Joerg Bruehe gave you a lot of good tips to try and speed things up.
A few hundred queries per second seem to be a relatively small number to
cause the server to crawl. I don't have the rest of your thread, but can
you publish some of the slow queries (see Slow Query Log) and the table
At 01:31 PM 7/30/2010, you wrote:
>I am no InnoDB and tuning expert, so I had intended to stay away from
>this question. Ok, I'll give some general remarks:
>Nunzio Daveri schrieb:
> > [[...]]
> > All, I was running slamdb against one of our QA boxes and noticed that the
> > innodb database is 190Gb in size BUT the worrying issue is that the
> indexes are
> > 30GB in size!!! When I hit this server hard, it tanks on memory but still
> > performs, slower of course ;-)
>Having indexes which are larger than RAM is (in itself) not critical.
>IMO, it becomes bad only when accesses to these indexes are spread so
>wide that even the index pages become subject to frequent IO.
> > Any suggestions on what I should do? I am
> > thinking of doing one of these:
>Whether any action is needed, and which, depends on the problem you
>- If the system as a whole (both CPU and disk) has a significant idle
> percentage, it isn't yet maxed out, and I don't expect that adding
> resources would improve performance significantly.
>- If your CPUs have significant "waiting for IO" percentage, then data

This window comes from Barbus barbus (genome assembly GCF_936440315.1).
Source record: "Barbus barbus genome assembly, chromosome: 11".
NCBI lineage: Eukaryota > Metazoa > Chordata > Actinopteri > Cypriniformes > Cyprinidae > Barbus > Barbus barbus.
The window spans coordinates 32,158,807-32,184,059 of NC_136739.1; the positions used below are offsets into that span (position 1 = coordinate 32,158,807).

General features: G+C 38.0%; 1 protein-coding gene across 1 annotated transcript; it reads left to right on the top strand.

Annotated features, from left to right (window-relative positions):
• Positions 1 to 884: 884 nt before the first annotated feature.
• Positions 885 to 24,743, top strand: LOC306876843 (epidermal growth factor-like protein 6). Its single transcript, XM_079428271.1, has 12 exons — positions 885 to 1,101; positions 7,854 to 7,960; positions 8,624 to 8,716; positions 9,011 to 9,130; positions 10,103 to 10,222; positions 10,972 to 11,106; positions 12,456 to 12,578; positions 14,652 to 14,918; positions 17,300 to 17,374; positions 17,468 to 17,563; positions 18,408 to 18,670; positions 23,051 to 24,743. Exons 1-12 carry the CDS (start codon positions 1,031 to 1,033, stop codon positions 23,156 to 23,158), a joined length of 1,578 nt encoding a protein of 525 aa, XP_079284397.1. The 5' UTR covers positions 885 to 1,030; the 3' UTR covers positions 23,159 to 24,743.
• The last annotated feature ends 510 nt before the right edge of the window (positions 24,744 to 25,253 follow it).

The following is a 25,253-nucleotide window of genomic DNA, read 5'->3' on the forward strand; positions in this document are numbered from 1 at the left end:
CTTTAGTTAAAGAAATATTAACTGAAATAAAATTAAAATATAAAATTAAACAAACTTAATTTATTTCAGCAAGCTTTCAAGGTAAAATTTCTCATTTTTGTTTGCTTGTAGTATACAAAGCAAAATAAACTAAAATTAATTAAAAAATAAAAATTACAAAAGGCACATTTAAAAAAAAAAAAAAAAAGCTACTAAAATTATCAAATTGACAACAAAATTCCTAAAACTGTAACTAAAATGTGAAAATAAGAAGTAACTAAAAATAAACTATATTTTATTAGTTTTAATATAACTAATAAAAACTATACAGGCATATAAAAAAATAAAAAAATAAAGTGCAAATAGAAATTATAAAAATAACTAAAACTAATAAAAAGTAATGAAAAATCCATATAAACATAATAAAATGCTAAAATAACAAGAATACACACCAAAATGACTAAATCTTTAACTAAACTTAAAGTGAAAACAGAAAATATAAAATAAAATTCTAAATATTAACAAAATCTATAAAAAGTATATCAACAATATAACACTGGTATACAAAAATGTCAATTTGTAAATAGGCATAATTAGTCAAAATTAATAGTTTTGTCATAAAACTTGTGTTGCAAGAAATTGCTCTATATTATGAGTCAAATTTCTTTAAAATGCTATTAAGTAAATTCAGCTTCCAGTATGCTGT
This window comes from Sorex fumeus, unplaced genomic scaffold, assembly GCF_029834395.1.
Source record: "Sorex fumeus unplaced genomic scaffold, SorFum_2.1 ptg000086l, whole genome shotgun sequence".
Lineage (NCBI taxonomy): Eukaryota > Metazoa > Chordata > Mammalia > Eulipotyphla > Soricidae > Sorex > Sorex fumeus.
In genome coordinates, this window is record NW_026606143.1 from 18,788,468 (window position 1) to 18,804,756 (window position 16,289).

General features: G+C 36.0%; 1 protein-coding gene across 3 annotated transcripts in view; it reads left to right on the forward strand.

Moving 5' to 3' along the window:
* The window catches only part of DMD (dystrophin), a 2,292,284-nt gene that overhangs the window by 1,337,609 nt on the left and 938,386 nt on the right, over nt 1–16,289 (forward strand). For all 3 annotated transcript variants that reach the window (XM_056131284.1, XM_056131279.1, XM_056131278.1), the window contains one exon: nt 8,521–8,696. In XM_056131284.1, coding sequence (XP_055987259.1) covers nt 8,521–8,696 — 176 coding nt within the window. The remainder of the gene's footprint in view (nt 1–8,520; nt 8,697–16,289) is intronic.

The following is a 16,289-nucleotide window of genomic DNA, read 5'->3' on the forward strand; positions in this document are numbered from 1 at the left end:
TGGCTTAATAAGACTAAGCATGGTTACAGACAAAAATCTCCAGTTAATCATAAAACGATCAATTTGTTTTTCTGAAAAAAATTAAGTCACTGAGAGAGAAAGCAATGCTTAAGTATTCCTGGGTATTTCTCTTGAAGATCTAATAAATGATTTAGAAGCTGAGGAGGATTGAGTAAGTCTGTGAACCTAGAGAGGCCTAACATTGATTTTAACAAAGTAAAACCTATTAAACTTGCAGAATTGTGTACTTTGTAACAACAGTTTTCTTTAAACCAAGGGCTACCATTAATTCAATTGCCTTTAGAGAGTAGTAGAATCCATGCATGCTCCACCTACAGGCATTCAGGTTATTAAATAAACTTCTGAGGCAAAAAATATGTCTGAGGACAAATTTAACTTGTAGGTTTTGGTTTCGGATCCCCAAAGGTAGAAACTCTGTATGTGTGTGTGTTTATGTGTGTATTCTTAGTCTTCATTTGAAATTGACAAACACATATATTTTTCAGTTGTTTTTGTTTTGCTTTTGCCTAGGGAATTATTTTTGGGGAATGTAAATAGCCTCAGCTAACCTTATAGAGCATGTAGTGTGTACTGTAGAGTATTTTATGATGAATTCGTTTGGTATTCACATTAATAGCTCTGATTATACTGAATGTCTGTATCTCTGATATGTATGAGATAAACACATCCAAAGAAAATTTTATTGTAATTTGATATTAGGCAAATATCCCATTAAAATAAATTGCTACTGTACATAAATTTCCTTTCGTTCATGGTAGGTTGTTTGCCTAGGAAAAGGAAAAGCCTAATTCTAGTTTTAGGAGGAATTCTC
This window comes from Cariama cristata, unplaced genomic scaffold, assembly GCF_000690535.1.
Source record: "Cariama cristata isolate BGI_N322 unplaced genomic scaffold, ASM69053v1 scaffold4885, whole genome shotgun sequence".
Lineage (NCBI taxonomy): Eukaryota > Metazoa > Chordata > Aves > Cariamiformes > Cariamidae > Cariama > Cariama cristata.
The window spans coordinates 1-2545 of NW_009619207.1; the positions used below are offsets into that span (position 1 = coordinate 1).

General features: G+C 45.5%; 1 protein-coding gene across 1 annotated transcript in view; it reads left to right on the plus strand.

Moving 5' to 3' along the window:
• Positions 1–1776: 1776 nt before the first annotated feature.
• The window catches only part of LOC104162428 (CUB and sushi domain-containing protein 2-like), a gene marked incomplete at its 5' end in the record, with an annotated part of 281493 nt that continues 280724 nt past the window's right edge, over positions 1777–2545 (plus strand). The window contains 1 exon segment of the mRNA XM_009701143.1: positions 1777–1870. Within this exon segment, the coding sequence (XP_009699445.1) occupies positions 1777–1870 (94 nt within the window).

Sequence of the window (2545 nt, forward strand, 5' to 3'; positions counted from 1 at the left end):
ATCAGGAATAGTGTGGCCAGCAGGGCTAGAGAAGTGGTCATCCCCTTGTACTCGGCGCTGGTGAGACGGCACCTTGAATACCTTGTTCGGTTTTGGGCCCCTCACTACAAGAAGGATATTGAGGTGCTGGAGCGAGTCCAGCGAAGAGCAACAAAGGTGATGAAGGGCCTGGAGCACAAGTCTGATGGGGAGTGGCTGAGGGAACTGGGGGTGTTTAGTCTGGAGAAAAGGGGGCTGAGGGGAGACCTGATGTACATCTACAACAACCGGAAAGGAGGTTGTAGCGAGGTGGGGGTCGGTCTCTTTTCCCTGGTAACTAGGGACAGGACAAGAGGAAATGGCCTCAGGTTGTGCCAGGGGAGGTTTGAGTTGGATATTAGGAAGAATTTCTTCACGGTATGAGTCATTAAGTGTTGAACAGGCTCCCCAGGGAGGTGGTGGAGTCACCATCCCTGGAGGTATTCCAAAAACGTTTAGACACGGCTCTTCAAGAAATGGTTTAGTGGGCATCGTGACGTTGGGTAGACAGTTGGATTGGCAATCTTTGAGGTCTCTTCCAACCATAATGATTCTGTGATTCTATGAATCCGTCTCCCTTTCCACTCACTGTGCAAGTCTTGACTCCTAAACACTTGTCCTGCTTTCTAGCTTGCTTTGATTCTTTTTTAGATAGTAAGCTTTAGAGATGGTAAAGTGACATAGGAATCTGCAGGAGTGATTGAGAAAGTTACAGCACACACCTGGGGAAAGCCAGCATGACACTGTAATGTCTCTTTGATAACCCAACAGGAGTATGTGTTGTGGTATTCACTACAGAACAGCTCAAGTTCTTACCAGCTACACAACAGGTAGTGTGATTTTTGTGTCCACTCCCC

> accesses need speedup. This could be done by faster disks, but I would
> expect more results from adding RAM for larger caches.
> This holds especially if your disk throughput is close to the possible
> (Assuming your bulk work is read/select. If it is insert/update, then
> *removing* indexes might reduce the workload, as there are fewer
> indexes to maintain.)
>- If your CPUs are "busy", then I don't expect any increase of caching
> would help.
> > 1. Remove all queries, run for a few days, look at the slow query logs
> and then
> > find those queries that really need them and index those specificially for
> > performance.
>Makes sense (only) if you have indexes which aren't really helpful for
>accesses, so they just add maintenance load. If you do few
>inserts/updates, an unused index should be paged out and not do much harm.
>Comes with the cost of reduced performance during that test time, and
>the need to rebuild the essential indexes afterwards. Has the benefit of
>getting rid of unused indexes (which just cause maintenance load).
> > 2. Split the single server into two servers both with 16 gb and 2 quad
> > cpu's. One master the other a slave.
>Makes sense if your CPUs are busy, *and* you can distribute the read
>accesses to the two servers (= most accesses are select). If most load
>is insert/update, I don't expect a real improvement.
>Biggest cost in hardware and admin effort, so I would do this only after
>a decent analysis. OTOH, it gives you some (hardware) fault tolerance,
>this could be an important argument depending on your requirements.
> > 3. Just add another 16gb (32GB total) and that should take care of the
> > issue.
>Makes sense if the disks are the bottleneck (CPUs are in "waiting for
>IO"), so that larger caches will avoid disk accesses.
>Assumes your machine supports that amount of RAM (many mainboards have a
>limit at 16 GB, AIUI).
> > Anyone had this problem before???
> > Oh this is a single box, 100% mysql only and it talks to 3 front end
> iPlanet web
> > servers that hit it with a few hundread queries per second.
>For a specific answer, the distribution of accesses between read and
>write is needed, as well as information which resource is close to the
>Joerg Bruehe, MySQL Build Team, joerg.bruehe@stripped
> (+49 30) 417 01 487
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